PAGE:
Diabetes mellitus is one of the most common modifiable risk factors for coronary artery disease, and its prevalence is rising globally. Persistent hyperglycemia has a well-established cardiovascular risk, and its treatment plays an important role in the prevention of future cardiovascular events. While we improved microvascular complications such as retinopathy, nephropathy, and neuropathy by stringent blood glucose control, the cardiovascular morbidity and mortality in diabetics remain high. Hypoglycemia, on the other hand, is an important side effect of pharmaceutical blood glucose control, especially those who are treated with insulin. Here, we report the case of a 38-year-old man with type 1 diabetes presenting twice with acute ST-elevation myocardial infarction, both in the setting of documented hypoglycemia. There are reported cases of acute cardiovascular events or silent myocardial ischemia associated with hypoglycemia, and we wish to raise awareness for clinicians who treat this special population of patients.
The prevalence of diabetes mellitus (DM) is continuously rising; approximately 30.3 million adults in the United States have been diagnosed with DM . Persistent hyperglycemia is a known cardiovascular risk factor, and by tight blood glucose control, improvement in microvascular complications such as retinopathy, nephropathy, and neuropathy has been demonstrated. However, the cardiovascular morbidity and mortality in diabetics remain high despite tight blood glucose control. Hypoglycemia is not an uncommon presentation among patients presenting with acute coronary syndrome (ACS), and we are unaware if that is the cause or the consequence. Multiple large studies have demonstrated poor cardiovascular outcomes with intensive blood glucose control, and there have been reported associations between hypoglycemia, myocardial ischemia, and ACS [2-3].
A 38-year-old male with type 1 diabetes mellitus presented to our institute with severe substernal chest pain that started shortly after regaining consciousness from a short duration of hypoglycemic coma with documented blood glucose of 40 mg/dL. The patient had active chest pain upon presentation, and the electrocardiogram showed ST segment (isoelectric section of the electrocardiogram between the end of the S wave and the beginning of the T wave) elevations in the inferior leads with reciprocal changes (Figure 1). An emergent left heart catheterization revealed an in-stent thrombosis in his previously placed nine-month-old stent despite being strictly compliant with a dual antiplatelet therapy including aspirin and ticagrelor (Figure 2). Of interest, his first ST-elevation myocardial infarction nine months ago also was preceded by a hypoglycemic episode with documented low blood sugar levels, and he subsequently had a drug-eluting stent (DES) implanted in the right coronary artery. We had performed mechanical thrombus aspiration, and placed another DES distal to the previous stent (Figure 3).
The relationship between hypoglycemia and poor cardiovascular outcomes is complex. Hypoglycemia activates the sympathoadrenal system, causes glucagon and catecholamine surges, thereby causing increased cardiac work and myocardial oxygen demand. Hypoglycemia has been shown to induce inflammatory cascades, and has been associated with enhanced platelet aggregation which is known to promote thrombosis [4-5]. Case reports and early animal models have hypothesized the association between hypoglycemia and ACS, and multiple studies have revealed a documented association between silent myocardial ischemia on a cardiac monitor during asymptomatic hypoglycemic episodes that is recorded by a continuous glucose monitoring in diabetics . There are multiple case reports of ACS in the setting of acute insulin poisoning, particularly in younger adults without established cardiovascular risk factors . Hypoglycemia induced by oral hypoglycemic agents have also been reported to be associated with ACS [8-9]. It is possible that in some cases ACS can be the consequence of hypoglycemia, and the “dead in bed Syndrome” in diabetics could be associated with hypoglycemia-induced adverse cardiovascular events. Physicians might be doing more harm by intense blood glucose control, and large studies are needed to evaluate this potential association.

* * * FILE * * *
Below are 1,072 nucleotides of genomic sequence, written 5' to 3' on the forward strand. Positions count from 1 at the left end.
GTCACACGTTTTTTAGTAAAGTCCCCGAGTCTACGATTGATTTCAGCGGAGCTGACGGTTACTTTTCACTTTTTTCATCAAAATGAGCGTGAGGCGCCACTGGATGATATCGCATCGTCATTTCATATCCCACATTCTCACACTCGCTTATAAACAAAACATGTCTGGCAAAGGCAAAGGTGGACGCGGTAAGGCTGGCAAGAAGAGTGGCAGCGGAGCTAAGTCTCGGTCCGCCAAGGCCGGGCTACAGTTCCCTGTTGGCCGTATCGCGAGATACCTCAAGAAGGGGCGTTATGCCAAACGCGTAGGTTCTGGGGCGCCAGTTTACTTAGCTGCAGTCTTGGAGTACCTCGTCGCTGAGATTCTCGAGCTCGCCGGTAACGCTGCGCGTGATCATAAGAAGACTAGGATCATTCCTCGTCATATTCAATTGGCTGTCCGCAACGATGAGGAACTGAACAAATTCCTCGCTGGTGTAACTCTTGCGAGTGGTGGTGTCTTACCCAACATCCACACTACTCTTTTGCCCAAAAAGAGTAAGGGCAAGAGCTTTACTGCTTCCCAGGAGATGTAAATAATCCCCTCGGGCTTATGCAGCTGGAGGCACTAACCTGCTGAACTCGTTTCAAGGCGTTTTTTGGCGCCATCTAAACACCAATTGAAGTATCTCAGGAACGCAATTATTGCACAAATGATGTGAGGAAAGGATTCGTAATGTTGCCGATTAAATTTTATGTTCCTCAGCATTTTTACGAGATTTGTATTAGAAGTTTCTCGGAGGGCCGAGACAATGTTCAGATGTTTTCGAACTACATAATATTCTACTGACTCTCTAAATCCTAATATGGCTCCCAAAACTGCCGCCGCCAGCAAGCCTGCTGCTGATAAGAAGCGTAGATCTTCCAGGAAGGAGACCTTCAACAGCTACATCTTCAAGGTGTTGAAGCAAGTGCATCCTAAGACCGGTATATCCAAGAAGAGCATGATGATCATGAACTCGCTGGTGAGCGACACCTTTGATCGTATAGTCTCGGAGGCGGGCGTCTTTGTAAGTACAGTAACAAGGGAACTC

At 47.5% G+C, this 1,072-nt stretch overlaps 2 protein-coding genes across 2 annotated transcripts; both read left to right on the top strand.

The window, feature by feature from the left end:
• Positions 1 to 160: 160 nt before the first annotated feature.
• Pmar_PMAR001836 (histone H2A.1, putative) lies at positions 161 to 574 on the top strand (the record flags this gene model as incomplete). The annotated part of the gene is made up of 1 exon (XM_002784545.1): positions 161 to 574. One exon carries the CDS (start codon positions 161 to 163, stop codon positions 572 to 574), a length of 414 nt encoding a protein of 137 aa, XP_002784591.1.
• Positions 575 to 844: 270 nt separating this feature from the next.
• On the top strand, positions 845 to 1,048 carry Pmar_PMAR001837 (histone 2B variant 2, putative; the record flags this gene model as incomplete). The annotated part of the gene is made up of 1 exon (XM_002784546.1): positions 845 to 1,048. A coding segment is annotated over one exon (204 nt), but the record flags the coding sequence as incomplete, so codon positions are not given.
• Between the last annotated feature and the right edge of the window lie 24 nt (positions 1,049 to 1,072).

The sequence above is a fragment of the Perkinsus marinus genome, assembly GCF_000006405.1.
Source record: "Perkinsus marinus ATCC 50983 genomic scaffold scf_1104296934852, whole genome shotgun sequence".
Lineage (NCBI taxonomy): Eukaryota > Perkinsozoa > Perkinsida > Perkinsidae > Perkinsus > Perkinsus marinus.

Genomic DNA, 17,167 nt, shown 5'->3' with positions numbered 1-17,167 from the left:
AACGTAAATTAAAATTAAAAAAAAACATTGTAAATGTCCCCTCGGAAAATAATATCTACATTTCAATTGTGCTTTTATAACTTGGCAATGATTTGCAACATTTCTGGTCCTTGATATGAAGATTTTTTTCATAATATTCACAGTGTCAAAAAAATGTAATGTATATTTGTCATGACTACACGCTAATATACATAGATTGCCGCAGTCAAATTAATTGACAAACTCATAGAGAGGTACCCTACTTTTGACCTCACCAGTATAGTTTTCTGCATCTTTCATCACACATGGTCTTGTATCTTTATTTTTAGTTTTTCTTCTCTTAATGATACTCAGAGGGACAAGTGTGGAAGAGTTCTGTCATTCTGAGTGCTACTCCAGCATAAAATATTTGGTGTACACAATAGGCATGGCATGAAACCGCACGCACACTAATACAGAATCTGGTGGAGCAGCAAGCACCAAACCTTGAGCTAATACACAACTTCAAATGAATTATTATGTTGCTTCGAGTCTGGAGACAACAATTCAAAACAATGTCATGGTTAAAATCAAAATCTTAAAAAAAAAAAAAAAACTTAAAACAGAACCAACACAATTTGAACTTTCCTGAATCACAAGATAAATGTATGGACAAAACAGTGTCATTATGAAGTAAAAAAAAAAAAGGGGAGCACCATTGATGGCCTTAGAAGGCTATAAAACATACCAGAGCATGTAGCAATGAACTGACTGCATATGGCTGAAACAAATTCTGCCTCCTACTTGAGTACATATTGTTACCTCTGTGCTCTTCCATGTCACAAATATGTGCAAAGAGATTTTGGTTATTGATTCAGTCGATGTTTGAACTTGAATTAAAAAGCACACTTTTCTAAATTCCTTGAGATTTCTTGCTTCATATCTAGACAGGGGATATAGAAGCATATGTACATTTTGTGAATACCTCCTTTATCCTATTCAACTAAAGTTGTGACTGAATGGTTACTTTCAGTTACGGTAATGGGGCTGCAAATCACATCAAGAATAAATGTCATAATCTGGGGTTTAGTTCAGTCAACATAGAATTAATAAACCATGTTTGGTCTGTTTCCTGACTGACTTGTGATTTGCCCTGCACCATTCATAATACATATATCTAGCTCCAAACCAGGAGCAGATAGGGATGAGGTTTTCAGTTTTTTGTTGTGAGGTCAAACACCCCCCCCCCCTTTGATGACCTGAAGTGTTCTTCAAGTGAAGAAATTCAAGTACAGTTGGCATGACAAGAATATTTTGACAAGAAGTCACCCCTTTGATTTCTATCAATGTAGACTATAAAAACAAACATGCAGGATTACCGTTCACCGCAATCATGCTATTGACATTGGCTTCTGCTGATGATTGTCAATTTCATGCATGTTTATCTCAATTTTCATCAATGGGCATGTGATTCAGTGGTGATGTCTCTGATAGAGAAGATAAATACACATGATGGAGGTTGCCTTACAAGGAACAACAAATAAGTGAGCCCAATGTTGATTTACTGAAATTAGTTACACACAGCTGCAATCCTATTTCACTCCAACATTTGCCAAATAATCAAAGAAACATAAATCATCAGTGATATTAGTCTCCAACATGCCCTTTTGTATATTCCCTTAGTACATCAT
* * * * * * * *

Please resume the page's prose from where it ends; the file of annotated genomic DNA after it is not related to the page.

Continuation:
To the best of our knowledge, we report the first case of hypoglycemia associated stent thrombosis in a patient with type 1 diabetes mellitus. We are proposing special awareness for hypoglycemia in patients with diabetes who are medically treated.
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Hypoglycemia-associated In-stent Thrombosis: Are We Doing Too Much?
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Cite this article as:
Batnyam U, Ko Ko N L, Javaid A (September 25, 2017) Hypoglycemia-associated In-stent Thrombosis: Are We Doing Too Much?. Cureus 9(9): e1712. doi:10.7759/cureus.1712
Received by Cureus: June 28, 2017
Peer review began: August 23, 2017
Peer review concluded: September 17, 2017
Published: September 25, 2017
© Copyright 2017
Batnyam et al. This is an open access article distributed under the terms of the Creative Commons Attribution License CC-BY 3.0., which permits unrestricted use, distribution, and reproduction in any medium, provided the original author and source are credited.
This is an open access article distributed under the terms of the Creative Commons Attribution License, which permits unrestricted use, distribution, and reproduction in any medium, provided the original author and source are credited.